Sunday morning Pat started east to target yellow pentads beyond Smitskraal to Komdomo camp, locating a Verreaux’s Eagle nest on route. Brian, back at Rooihoek, realised that the previous day’s adventures had been a bit heavy on the diesel. Lynne and Sandra volunteered to lighten the load and stick to the Rooihoek pentad, while Ian started birding his way back to East London. While the Le Roux’s had been thinking of joining us on the second adventure south beyond Geelhoutbos to more virgin pentads, they were distracted by good birding around Geelhoutbos, including nice views of Klaas’s Cuckoo and Collared Sunbirds foraging among the pink Pelargoniums. Brian, Melissa, Eran and I pushed on to the northern boundary of pentad 3340_2410, where we set out further on foot in order save diesel. A highlight for me was a distant encounter with Cape Rockjumper, while Eran unsuccessfully thrashed the undergrowth for a glimpse of a sneaky Victorin’s Warbler. Brian and Melissa meanwhile spent much time documenting the many flowering Fynbos plants.

On Monday the Le Roux team headed to virgin pentads in the Grootrivier mountains beyond Willowmore as part of their long trek back north, while I headed back to my Fynbos survey around Bergplaas, adding Rufous-breasted Sparrowhawk to the weekend list, and Red-winged Francolin to the list on a survey north of Patensie.

While the weekend may have been low on total pentads covered, they do perhaps set the trend for the adventures that will unfold as we head ever deeper into unexplored and inaccessible territory across the country on the quest for 100% coverage for South Africa. There are still several virgin pentads in the Baviaans, and it makes for a good reason to repeat the exercise next year. Hopefully we’ll see you there!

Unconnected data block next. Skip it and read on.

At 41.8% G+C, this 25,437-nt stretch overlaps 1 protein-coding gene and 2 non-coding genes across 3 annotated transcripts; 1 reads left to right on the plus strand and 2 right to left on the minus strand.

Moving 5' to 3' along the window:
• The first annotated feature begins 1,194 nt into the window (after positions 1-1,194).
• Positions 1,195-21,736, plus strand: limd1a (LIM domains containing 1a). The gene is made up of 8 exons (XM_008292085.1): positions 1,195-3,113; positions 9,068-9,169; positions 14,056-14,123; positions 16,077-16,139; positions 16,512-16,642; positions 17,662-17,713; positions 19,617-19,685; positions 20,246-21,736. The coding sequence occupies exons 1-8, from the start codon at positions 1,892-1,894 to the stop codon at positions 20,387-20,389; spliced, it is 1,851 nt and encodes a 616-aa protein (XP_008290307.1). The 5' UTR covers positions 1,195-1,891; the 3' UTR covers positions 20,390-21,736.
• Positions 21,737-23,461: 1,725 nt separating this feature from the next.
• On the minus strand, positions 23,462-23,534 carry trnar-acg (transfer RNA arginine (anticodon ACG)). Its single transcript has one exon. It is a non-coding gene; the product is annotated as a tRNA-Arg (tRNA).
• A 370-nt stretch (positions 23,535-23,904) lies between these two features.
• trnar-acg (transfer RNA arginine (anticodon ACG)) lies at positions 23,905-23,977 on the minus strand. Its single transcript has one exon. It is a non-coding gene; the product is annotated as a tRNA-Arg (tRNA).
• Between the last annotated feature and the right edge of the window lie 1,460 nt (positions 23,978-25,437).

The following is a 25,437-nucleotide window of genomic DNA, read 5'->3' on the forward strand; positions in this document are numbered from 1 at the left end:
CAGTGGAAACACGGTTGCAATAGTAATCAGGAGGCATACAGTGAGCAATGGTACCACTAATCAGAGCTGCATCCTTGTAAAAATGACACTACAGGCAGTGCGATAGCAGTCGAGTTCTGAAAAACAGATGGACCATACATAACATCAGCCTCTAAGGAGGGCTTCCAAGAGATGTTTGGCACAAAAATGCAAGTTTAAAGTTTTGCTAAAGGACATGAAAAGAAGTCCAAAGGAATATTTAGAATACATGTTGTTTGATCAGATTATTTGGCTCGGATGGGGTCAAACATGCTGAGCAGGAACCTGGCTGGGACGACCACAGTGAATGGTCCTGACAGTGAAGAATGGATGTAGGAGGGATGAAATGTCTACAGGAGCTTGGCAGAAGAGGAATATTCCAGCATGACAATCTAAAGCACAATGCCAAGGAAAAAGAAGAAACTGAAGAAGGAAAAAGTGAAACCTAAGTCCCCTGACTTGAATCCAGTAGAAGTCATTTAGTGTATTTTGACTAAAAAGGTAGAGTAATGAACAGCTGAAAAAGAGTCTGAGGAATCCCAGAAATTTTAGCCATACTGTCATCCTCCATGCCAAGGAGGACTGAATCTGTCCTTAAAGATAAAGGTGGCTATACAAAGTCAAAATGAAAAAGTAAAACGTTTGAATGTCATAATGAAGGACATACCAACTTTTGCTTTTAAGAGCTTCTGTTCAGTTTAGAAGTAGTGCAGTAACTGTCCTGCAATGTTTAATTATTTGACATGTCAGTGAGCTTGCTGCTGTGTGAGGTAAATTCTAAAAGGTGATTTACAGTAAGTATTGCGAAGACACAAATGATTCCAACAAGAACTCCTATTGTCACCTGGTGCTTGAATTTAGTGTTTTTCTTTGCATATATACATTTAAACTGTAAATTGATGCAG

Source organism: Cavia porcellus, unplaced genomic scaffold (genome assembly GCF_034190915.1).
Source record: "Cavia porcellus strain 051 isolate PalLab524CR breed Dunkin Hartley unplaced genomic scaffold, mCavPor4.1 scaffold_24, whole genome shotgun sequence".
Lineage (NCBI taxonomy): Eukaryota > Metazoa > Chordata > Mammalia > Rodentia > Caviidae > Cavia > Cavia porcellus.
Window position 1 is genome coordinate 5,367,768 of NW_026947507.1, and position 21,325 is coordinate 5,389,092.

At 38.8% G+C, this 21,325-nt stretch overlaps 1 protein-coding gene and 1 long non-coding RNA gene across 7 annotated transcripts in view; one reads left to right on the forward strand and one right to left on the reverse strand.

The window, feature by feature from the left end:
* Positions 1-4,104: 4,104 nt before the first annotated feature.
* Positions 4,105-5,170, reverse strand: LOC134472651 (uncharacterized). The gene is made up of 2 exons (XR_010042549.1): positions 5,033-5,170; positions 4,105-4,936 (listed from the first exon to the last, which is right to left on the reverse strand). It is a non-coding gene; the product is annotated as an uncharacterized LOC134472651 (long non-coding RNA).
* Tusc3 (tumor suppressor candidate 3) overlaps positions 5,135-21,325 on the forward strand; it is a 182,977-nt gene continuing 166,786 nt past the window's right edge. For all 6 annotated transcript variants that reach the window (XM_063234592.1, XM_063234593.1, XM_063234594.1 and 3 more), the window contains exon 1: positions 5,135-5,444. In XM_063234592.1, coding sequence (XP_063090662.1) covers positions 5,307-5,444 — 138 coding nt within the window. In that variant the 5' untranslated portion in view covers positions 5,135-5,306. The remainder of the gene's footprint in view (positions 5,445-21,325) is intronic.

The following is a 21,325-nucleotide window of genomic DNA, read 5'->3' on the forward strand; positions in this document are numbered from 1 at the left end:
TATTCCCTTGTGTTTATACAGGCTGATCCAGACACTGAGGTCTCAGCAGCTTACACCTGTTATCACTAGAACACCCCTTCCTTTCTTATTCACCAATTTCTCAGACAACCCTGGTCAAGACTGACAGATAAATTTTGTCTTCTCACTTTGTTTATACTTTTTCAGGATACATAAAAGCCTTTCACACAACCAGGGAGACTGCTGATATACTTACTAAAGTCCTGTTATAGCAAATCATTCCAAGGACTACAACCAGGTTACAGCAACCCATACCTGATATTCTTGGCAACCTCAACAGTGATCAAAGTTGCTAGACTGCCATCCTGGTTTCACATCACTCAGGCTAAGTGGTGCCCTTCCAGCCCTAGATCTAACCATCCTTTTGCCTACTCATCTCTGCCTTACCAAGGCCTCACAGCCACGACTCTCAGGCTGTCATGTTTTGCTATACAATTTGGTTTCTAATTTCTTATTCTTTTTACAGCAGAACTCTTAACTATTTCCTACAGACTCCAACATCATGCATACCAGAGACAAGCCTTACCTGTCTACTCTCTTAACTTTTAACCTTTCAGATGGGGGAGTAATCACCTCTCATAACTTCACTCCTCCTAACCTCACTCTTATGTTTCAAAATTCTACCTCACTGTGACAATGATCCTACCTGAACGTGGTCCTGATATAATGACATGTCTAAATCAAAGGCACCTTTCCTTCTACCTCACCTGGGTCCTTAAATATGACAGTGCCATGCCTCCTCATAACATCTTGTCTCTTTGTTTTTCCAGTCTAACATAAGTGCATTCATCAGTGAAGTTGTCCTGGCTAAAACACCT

Green Woodhoopoe. 
African Hoopoe

Sunrise over the Baviaans

Cycad and a view south over the old Africa land surface 

Black-headed Oriole 
Cape Sugarbird (female)

Cinnamon-breasted Bunting

Female Collared Sunbird

Greater Double-collared Sunbird

Female Dusky Sunbird with nest material

Male Dusky Sunbird

Forest Buzzard

Southern Grey-headed Sparrows

Some Angora goats trying to spot a Karoo Korhaan

Long-billed Pipt masquerading as Rock - thanks to Justin for pointing that out.


Swee Waxbill

A rough guide to Birding around Baviaanskloof.

From George to Port Elizabeth, from dusty Karoo to stormy coast, lies a diverse mix of landscapes containing a wealth of flora and birdlife, much neglected by the avitourist industry. This later fact makes birding peaceful and affordable. Around 300 species can be seen within a short period of time, many of which will be Cape, Karoo or Southern African endemics. The area is easily accessible from George or Port Elizabeth, and offers one of the most productive birding experiences anywhere in South Africa. In addition, wildlife and scenery are first class and a reason to do the trip all by itself. This route can be undertaken with a sedan vehicle. A 4x4 would open up the possibility of going through Baviaanskloof Nature Reserve, but this is a route description that literally takes one 'around' the Baviaanskloof NR.

May: suggested destinations as a circular route from George (or Port Elizabeth).

A – George, B – Montagu Pass, C – Blue Hill Escape, D – Steytlerville, E – Addo, F – Nature’s Valley

George. Depending on flight arrival time visit the Garden Route Botanical Gardens for Black and rare Baillon's Crakes, Purple Swamphen and ‘garden birds’, including African Paradise Flycatcher, Cape Weaver, Olive Thrush and Cape Robin Chat. African Cuckoo Hawk has also been spotted here on rare occasions.